Last Updated on September 28, 2018
Ice cream dripped down my hand as I made my way to the small Fort Augustus bus stop—I was staring down the barrel of another long and drawn out travel day. I had strapped on both my backpacks, and with 20 minutes to kill before the bus arrived, I made my way to the grassy hill where Spud the Piper piped away to dazzled tourists.
Spud spotted me immediately, finished a tune, and then came over to chat. Since it was instantly obvious I was leaving town, he asked where I was headed next.
I sputtered out a vaguely incomprehensible answer, “Um, a really small town . . . Grey-something. With an “s” in there too . . .”
At his increasingly inquisitive look, I floundered even more for an answer, for the name of this tiny Scottish town where I would head next. I had randomly chose this next town because there was a cheap and well-reviewed hostel, and because it sat at the entrance to the Cairngorms National Park. But it was firmly off-the-beaten-path and I feared he would think me nuts not only for heading there, but for not even remembering where I was going next!
“Near Aviemore!” I exclaimed, the name of a nearby town coming to me as I fumbled to take out my small notebook.
“Grantown-on-Spey?” he proposes.
“Yes, precisely!” And then in the way of weird coincidences, Spud tells me that not only does he live in Aviemore, an hour-and-a-half away, but he’s from Grantown-on-Spey and plays the pipes there nightly.
Without pausing he asks, “Do you want a lift there?”
Oh the quandary I now faced. If I was willing to wait two hours then he would drive me to Grantown-on-Spey and actually drop me off at my hostel. Otherwise it was a looong day and multiple buses to reach the small town.
The only obstacle: I don’t believe in hitchhiking. Not even a little.
As a solo female traveler, I think hitching is unnecessarily dangerous and not worth the money saved. I actively tell other women hitting the road that they should be willing to pay more for their safety.
Buuuuut, circumstance also plays a role in any situation. Here were the thoughts racing through my head:
- Hitchhiking is fairly common in Scotland.
- I’ve known Spud for several days now, so it’s not exactly hitching.
- He’s wearing a wedding ring . . . that marginally counts for something.
- I really do not want to take a bus to a bus to a bus to get to Grantown-on-Spey in five hours when it could take just two.
- I have the time and the money to take the bus and I am a smart woman and should just politely decline, walk over to the bus stop, and take myself safely to the next town.
Conclusion reached, I answer.
“Um . . . sure, that sounds great actually.”
Did I just say that? Crap. We arranged to meet up in a couple of hours by the grocery store-cum-café-cum-restaurant. As I walked away, I tossed my empty ice cream stick into the trash, meandered past the bus stop, and pondered my options.
I had time to take the bus, and I was beginning to convince myself that this change in the plan was a terrible idea—warnings my dad had issued to me for twenty years echoed in my head.
Well, crap. When it came down to it, I was going with my gut instinct.
Two hours later, I dropped my main backpack into the trunk and kept my laptop bag with my passport at my feet . . . I mean, I still had to be cautious, after all.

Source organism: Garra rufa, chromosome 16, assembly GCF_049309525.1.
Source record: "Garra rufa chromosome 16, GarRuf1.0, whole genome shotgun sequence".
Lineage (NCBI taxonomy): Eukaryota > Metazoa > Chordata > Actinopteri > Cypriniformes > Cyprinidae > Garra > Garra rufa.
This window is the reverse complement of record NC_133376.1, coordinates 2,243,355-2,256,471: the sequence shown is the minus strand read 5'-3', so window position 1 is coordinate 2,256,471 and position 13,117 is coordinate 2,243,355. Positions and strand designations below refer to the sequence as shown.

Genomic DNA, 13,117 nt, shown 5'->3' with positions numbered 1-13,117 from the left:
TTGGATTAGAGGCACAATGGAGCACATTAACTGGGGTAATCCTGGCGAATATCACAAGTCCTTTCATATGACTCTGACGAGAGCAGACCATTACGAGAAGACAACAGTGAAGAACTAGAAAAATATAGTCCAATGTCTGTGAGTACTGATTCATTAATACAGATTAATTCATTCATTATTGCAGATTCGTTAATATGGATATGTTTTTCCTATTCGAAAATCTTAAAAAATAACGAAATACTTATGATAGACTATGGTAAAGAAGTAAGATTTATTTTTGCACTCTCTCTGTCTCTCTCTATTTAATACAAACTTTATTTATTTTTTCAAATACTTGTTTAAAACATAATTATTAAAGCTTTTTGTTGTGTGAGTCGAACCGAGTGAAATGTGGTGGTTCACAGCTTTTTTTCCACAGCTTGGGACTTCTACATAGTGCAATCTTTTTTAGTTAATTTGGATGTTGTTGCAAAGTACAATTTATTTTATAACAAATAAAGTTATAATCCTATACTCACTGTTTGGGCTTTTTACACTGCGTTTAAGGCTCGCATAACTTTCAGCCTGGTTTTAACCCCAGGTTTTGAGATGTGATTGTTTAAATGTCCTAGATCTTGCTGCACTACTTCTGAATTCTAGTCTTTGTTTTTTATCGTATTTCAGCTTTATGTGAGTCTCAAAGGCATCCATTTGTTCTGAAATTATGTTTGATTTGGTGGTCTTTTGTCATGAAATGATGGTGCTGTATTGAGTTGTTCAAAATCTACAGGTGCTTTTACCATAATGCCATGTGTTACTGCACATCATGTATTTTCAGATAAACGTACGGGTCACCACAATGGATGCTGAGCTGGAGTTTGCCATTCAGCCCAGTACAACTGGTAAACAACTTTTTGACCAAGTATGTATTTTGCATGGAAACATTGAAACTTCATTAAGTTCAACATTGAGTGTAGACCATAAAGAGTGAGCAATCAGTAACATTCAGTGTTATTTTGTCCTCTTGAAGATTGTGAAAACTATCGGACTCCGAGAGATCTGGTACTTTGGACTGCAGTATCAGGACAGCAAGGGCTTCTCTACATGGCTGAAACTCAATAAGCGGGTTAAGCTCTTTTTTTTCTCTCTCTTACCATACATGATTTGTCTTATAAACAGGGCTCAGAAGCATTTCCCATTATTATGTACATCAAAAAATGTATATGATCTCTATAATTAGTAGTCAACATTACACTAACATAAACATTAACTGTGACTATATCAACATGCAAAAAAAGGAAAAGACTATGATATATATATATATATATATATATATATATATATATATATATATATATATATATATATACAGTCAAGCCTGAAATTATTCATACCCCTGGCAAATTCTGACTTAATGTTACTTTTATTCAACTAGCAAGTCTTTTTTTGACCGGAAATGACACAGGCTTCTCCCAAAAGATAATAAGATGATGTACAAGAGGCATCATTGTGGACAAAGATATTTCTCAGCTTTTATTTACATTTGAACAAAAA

Spud peeled out of the parking lot and as we cruised past the “Welcome to Fort Augustus” sign, Spud’s announcement caused my heart to thud in panic.
The town had receded into the distance, when glanced over at me with a mischievous look, “Now, I’m going to tell you something, and I don’t want you to get scared.”
Everything inside of me dropped to the floor. The sound of my heartbeat pounded in my ears I as thought, “holy shit, holy shit, holy shit!”
Although we rode at full speed, the doors were still unlocked so I casually crept my head toward the door handle.
Then Spud finished his thought. “This road is small, curvy, and I like to speed.”
Oh my god! I laugh-sighed my relief, and then told him to never say those opening words to a solo, trapped female ever again.
As for the car ride? Oh boy did he speed. We whipped around curves as he candidly told me about his life, and informed me that he was a bit famous in the area (and internationally) because he played the bagpipes for Madonna at her Highland wedding several years earlier (which the internet verifies as true!).
We chatted the time, comparing notes and thoughts on America—because everyone has an opinion on my country. By the time I left his company, I’d had one of my most positive experiences and personal interactions in Scotland. Although there is great natural beauty in this country (the Isle of Skye comes to mind), and so much history (William Wallace in Stirling), it’s getting to know a local’s perspective that made me feel most connected during my Scotland travels.
Spud is a genuinely nice guy and I’m so glad that I went with my gut instinct and accepted his ride. Although I’m still dead-set against hitchhiking solo, I also reinforced my conviction that all rules can be broken at some point, under the right circumstances.
If experiencing new countries is about meeting the locals and having one-on-one personal encounters (which I think they are!) then I couldn’t have made a better choice. So, thank you Spud if you read this, for the ride, for taking me out of my comfort zone and helping me trust my instincts, and for being a really neat guy. :)